Part two of our series “A day in the life of a city” looks at the ways in which offices are changing and how cities are coping with the ever-growing problem of pollution.
The morning rush hour is over and, if you live in a city in the developed world, you are likely to be settling down at your desk for the next eight or so hours.
However, the office block and skyscraper, which have been part of our urban landscape since the end of the 19th Century, may also soon become surplus to requirements.
Urban architect Anthony Townsend thinks cities need more creative approaches to how we work and is keen to reclaim the streets by creating pop-up workspaces in the parks and plazas of the financial district in New York.
“Before the New York Stock Exchange, traders met under a tree on Wall Street to buy and sell shares. It is only in the last 50 years that we have taken that creative energy and sucked it up into office buildings and separated it from public space,” he said.
An atrium filled with natural light and the smell of fresh coffee greets workers at Deloitte’s Edge headquarters in Amsterdam, which also uses an underwater aquifer to provide ambient temperature all year round and a sensor network to monitor the use of lights – providing a better working environment while saving money.
The Edge has been dubbed one of the world’s greenest offices and now many are following suit – installing sensors to monitor light, electricity and water usage, planting urban gardens and offering employees access to bike or car-sharing schemes.
When you pop out to buy your lunchtime sandwich though, it is a different matter.
Cities are huge polluters – responsible for 70% of the world’s carbon emissions, according to the United Nations.
And, according to the World Health Organization, more than 80% of people living in urban areas that monitor air pollution are exposed to air quality levels that exceed WHO limits. While all regions of the world are affected, populations in low income cities are the most impacted.
To counteract this, cities are rushing out a whole series of green initiatives – from electric buses (being trialled in many cities including Perth, London and Paris), to bike-sharing schemes, such as those in Montreal, Barcelona and Amsterdam.
Some are committing to “urban greening” – London is considering a garden bridge – while in Paris, 20,000 residents have backed plans via a citizen engagement app ‘Madam Mayor, I have an idea’ for a 2m euro ($2.2m, £1.7m) investment in vertical gardens across the city.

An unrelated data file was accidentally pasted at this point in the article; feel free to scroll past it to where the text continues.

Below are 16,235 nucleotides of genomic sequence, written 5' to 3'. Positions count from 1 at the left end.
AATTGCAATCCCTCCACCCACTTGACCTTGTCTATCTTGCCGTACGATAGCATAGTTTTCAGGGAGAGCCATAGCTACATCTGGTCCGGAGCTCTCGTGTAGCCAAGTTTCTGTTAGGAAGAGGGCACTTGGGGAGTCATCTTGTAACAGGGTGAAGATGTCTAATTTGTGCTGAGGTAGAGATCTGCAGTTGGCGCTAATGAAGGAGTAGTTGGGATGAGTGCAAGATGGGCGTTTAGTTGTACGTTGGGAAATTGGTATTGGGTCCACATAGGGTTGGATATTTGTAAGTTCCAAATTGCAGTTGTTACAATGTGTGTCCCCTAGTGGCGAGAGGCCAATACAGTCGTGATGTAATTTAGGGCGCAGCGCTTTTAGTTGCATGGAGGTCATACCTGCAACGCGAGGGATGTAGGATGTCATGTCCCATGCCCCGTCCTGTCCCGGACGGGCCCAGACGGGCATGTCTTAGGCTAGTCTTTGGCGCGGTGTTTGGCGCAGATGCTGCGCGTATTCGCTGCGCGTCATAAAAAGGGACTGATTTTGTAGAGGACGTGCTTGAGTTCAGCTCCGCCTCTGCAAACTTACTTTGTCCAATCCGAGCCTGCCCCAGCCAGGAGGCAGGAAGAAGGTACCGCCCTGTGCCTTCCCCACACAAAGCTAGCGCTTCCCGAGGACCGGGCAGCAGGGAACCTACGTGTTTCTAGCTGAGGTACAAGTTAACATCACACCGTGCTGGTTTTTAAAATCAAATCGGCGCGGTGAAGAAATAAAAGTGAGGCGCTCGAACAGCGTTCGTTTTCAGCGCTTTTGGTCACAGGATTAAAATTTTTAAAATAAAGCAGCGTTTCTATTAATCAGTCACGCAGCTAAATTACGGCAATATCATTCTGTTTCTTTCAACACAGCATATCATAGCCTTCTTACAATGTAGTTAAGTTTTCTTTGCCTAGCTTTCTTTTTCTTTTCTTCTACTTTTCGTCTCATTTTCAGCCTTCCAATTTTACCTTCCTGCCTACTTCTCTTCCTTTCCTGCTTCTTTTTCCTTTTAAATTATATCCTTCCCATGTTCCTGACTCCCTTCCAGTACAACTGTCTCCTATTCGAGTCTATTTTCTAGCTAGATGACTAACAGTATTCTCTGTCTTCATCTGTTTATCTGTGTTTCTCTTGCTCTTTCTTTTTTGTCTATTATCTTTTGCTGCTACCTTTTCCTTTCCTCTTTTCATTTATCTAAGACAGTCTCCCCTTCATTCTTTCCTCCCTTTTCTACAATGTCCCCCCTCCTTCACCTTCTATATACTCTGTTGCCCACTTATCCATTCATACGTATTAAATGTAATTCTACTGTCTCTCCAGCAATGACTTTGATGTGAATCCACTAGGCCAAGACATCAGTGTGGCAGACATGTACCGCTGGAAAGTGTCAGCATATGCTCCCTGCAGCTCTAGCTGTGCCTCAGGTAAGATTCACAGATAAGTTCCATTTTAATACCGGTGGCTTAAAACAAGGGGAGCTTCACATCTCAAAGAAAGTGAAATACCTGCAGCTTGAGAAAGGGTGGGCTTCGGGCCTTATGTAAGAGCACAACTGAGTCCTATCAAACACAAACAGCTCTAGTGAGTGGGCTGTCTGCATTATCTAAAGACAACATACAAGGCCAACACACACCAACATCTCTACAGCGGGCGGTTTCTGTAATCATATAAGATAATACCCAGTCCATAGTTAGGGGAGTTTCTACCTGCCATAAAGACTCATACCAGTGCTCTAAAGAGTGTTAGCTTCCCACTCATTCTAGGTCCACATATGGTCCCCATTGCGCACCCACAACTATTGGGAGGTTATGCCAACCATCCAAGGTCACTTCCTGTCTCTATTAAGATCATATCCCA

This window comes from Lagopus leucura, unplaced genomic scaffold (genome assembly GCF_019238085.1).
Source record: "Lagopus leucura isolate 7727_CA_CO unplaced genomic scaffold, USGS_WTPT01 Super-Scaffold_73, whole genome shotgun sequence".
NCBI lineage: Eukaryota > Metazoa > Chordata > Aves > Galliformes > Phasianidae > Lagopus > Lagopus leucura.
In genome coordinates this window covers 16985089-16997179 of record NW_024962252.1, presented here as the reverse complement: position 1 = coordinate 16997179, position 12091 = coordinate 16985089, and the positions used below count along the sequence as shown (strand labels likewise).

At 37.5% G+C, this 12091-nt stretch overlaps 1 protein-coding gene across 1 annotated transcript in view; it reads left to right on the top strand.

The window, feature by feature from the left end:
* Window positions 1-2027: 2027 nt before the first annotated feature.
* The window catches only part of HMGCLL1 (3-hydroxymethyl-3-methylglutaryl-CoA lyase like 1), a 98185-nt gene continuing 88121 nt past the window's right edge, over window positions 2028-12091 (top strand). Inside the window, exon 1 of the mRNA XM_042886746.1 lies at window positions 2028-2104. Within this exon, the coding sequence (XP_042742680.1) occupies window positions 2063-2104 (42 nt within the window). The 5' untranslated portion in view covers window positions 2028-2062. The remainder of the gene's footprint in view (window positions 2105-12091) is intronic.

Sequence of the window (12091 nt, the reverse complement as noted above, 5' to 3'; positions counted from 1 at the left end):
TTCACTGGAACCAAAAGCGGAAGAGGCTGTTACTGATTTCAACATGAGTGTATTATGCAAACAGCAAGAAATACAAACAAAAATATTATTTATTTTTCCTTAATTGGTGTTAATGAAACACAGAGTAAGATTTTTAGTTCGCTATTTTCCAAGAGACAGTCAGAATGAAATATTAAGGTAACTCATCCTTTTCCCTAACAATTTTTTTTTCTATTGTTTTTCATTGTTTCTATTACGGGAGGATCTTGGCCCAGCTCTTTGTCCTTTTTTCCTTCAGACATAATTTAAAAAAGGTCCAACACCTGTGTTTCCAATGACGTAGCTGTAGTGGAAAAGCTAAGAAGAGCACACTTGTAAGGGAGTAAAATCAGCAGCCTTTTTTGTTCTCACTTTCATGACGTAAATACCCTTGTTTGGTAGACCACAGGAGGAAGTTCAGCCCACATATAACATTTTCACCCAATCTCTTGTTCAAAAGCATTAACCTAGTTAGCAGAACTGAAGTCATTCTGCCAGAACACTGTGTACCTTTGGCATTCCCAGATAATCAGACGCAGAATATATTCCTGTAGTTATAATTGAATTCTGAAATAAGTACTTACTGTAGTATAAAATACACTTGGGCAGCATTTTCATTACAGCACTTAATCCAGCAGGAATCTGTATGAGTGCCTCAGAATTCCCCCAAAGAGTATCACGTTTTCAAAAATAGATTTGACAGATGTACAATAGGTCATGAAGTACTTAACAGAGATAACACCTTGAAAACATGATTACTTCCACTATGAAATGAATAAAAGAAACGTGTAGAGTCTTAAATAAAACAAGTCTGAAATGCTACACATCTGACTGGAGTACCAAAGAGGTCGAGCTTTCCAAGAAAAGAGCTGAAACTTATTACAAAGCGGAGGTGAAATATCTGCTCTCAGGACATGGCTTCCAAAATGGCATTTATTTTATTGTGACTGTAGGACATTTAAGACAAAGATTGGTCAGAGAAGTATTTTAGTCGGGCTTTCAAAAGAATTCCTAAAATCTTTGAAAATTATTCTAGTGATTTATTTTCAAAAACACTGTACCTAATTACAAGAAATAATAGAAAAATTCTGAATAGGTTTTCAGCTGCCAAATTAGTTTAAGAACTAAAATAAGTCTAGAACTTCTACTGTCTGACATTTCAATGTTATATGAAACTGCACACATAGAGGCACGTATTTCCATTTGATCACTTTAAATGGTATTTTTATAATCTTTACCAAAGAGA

Officials have found 40 potential sites and are now calling on gardeners, landscape designers, urban farmers and architects to bid for projects.
Horticulturist and designer Patrick Blanc has been creating vertical gardens since 2001 in city hotels, malls and tower blocks around the world.
The benefits are many-fold, he said. As well as acting as a natural biofilter and providing a habitat for birds and bugs, it also feeds humans’ natural sense of well-being in nature, a phenomenon known as biophilia.
In China, it will take more than planting trees to combat pollution. The city authorities in smog-ridden Bejiing are working closely with IBM to use machine learning techniques to analyse weather and emissions data to predict how bad air will be over the next 10 days.
According to Jonathan Batty, an IBM executive who helped set up the system, it has allowed the authorities to take short-term preventative measures.
“That might mean closing factories for a couple of days or reducing urban traffic or stopping construction work,” he said.
The government also uses the data to provide a traffic light warning system for citizens – red means air pollution is high so spend the minimum time outside, while green indicates safe levels.
London provides a similar system on its city dashboard which is available to Londoners on the web.
Prof Andy Hudson-Smith, who heads up University College London’s Centre for Advance Spatial Analysis, came up with the idea to share data with the wider public.
“Cities now do have vast amount of information on air pollution and the data from London is all bad but it seems that citizens haven’t woken up to how bad the air is,” he said.
“I’m surprised that people haven’t kicked off. This stuff is life-threatening – if you live on a main road, it can take five years off your life.”
The problem with the current way of collecting air pollution data is that often people do not understand what the readings mean, he thinks.
So he has a cunning plan to “humanise IoT” (the internet of things).
He is putting around 100 internet-connected gnomes in the Olympic Park in East London.
The gnomes will talk back to people as they go around the park and among other things will tell them how bad the air pollution is.
Unlike more complex data sets, they will be more plain speaking, said Prof Hudson-Smith.
“They will probably just tell you to go home.”
SMART CITY CASE STUDY: Jakarta
Jakarta launched its smart city programme in 2014 and rather than spend vast sums of money on platforms provided by firms such as IBM and Schneider Electric, it decided its smart city approach would be much more citizen-based.
It has an app – Qlue – that allows citizens to report issues, upload photos of potholes and abandoned cars they come across around the city.
Floods are a major issue there and citizens can also access PetaJakarta, a joint project between the University of Wollongong in Australia and the Jakartan government. It uses tweets about floods to create a real-time map of the city.
Jakarta tweets more than any other city in the world and also faces some of the worst congestion, so a Twitter account offering lift-shares – dubbed Nebenger – has attracted some 93,000 residents
In another congestion-busting initiative, the city is now partnering with Google-owned navigation app Waze to share data about traffic conditions around the city.